Arts Council England is the national development agency for the arts in England. Between 2005 and 2008, we are investing 7 billion of public funds from




НазваниеArts Council England is the national development agency for the arts in England. Between 2005 and 2008, we are investing 7 billion of public funds from
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world music in England a


Arts Council England is the national development agency for the arts in England. Between 2005 and 2008, we are investing £1.7 billion of public funds from government and the National Lottery. This is the bedrock of support for the arts in England.

Our vision is to promote the arts at the heart of national life, reflecting England’s rich and diverse cultural identity.

We believe that the arts have the power to transform lives and communities, and to create opportunities for people throughout

the country.


Contents


Welcome

World music in England 1

Directory

Government departments 23

Statutory agencies 27

Festivals 42

Media 73

Support bodies 84

Competitions and awards 100

Venues and promoters 103

Agents and managers 145

Labels and distributors 155


Commissioning editor: Alan James

Editor: Jan Cumming

Author: Adam Jeanes

Additional research and text: Victoria Burns

Welcome to Arts Council England’s guide to the world music industry in England. We hope that you will find this publication both a practical guide, and fuel for thought, as we examine some of the key issues for the sector in the 21st century.

World music has been around in England for several decades – the 1970 Fela Kuti record (see photo opposite) was produced by a British-owned label, EMI Nigeria Ltd. Fela Kuti himself was to be found studying music

at Trinity College in London in the early 60s.


At the beginning of the 80s it was possible to count the major world music players on two hands. In the last 20 years the activity has grown exponentially to become a significant and vibrant part of this country’s creative industries. The Arts Council has nurtured that activity and helped to build an exciting world music sector in England that is respected globally. This publication describes how it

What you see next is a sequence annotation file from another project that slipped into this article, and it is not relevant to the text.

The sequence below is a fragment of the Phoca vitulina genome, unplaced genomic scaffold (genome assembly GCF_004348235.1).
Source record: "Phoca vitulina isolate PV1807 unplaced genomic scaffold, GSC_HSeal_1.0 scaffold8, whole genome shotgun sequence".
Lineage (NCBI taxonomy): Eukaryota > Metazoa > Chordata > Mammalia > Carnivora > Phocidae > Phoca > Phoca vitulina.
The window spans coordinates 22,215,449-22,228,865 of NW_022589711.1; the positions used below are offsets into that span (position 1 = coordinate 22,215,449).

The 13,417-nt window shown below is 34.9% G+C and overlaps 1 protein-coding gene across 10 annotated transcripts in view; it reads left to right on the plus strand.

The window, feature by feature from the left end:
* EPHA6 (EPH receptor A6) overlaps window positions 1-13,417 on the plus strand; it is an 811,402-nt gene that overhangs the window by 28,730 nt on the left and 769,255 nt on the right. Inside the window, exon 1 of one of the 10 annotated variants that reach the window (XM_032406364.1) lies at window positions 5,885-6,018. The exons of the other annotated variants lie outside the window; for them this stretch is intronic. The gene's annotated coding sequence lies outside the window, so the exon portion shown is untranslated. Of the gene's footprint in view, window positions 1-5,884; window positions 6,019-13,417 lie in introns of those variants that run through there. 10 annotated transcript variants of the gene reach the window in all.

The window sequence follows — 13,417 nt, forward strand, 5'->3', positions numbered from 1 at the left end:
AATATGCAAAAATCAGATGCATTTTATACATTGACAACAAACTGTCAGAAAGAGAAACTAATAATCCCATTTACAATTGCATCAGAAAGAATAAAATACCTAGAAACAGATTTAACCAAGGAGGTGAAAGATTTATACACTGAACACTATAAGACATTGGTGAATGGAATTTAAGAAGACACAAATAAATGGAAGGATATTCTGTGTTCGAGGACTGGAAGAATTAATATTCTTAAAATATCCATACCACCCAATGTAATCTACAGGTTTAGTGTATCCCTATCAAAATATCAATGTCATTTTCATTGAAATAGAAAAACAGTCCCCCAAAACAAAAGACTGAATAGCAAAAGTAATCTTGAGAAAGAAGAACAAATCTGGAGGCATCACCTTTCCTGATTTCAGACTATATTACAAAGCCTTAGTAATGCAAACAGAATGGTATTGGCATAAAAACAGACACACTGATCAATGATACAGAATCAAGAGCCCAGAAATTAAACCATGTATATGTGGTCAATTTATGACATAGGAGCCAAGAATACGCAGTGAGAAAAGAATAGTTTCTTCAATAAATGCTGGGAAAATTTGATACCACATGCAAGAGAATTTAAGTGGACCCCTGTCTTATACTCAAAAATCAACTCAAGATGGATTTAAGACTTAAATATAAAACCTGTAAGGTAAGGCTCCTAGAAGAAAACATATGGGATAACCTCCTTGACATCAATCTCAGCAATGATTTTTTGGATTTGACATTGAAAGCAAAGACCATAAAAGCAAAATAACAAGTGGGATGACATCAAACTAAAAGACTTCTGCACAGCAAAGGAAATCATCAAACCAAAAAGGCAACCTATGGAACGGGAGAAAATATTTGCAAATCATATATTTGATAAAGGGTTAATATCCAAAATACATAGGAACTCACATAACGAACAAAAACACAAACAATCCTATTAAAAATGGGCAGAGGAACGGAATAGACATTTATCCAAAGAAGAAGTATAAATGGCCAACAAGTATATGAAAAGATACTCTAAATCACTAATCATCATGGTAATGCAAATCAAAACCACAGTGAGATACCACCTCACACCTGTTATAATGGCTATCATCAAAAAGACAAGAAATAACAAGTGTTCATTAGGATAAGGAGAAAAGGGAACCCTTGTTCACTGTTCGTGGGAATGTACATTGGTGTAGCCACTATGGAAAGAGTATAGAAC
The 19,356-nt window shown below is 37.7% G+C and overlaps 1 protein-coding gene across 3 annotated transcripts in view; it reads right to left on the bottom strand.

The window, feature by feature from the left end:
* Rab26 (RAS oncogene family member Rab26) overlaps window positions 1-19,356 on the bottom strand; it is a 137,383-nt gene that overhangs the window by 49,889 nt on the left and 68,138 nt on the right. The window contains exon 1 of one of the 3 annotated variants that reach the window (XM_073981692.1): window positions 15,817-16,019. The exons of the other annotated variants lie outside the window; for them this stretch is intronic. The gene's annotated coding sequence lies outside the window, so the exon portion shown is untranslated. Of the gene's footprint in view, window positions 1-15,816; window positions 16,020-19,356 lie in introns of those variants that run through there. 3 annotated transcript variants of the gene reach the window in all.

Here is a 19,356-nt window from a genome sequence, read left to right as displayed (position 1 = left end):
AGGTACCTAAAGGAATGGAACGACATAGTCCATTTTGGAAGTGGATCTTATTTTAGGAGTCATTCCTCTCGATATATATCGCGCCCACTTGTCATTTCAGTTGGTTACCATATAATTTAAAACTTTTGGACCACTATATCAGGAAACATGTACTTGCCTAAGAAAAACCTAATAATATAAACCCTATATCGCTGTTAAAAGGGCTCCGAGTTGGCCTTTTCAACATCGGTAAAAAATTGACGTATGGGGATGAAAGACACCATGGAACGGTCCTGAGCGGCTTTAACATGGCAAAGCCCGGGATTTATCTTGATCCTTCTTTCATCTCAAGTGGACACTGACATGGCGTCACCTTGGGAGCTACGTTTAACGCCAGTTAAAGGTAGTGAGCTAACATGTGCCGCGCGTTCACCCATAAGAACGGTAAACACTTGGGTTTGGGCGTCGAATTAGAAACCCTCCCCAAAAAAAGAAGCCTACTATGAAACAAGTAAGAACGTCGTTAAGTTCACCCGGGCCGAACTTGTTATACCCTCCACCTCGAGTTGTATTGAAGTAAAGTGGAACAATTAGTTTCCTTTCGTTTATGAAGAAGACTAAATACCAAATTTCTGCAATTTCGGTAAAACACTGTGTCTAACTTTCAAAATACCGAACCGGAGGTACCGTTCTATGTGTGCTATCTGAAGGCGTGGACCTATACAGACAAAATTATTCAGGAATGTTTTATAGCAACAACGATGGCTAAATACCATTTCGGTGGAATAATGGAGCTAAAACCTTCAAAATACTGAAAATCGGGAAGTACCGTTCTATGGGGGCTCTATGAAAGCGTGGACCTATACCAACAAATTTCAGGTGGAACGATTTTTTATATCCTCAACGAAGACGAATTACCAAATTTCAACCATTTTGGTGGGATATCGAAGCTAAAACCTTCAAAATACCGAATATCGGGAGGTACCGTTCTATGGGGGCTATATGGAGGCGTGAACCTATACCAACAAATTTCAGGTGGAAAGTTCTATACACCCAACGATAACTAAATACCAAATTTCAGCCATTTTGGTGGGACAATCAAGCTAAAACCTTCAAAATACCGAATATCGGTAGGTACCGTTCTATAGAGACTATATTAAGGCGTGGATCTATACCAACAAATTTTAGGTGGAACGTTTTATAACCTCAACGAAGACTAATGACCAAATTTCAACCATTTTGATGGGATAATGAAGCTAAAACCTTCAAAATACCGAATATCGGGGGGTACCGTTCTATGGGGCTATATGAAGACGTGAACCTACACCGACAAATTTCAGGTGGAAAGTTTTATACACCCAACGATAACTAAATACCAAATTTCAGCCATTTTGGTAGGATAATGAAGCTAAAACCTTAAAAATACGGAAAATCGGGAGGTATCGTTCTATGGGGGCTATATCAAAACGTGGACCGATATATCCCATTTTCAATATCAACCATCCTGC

all came about and also provides valuable information for all those involved and interested in the world music industry.


The guide begins with an overview, looking at the current situation of the business and its infrastructure, as many world music operators perceive it to be. These views indicate that the sector has many internal strengths, especially in how it self-regulates the quality of its own repertoire, the professionalism it applies, the value and respect it places on musicians, the commitment it shows in bringing new audiences to different musics and in the productivity of its networking. There are however opportunities for development, such as the extent to which the world music business synchronises and interacts with artists and organisations arising from Britain’s own culturally diverse communities. Particularly when, in recent years, many great talents living in our towns and cities have started to appear on prestigious concert stages around the world.


Support for culturally diverse and diasporic arts is a major part of Arts Council England’s work and it is timely therefore, with the first Womex in the UK in 2005, to take stock. This publication does that by tracing the history of world music and providing a wealth of information on musicians and organisations and all those involved in the current business. The overview of the world music scene at the beginning of the guide is based on interviews and desk research. The second part is a directory of organisations arranged by type. The directory is selective and is designed to indicate the range and variety of activities that take place, and give some sense of their inter-connections. The research focuses on England, but refers to Northern Ireland, Scotland and Wales.

We hope that you will find world music in England helpful, whether you are seeking some further context from a British perspective or looking over at our activities from abroad.

Whatever your reasons for using this book we hope you will agree that world music in Britain has made an important and dramatic impact – not just on the way we listen to music but on how we look at life.

Kim Evans, Executive Director, Arts

Alan James, Head of Contemporary Music

Arts Council England


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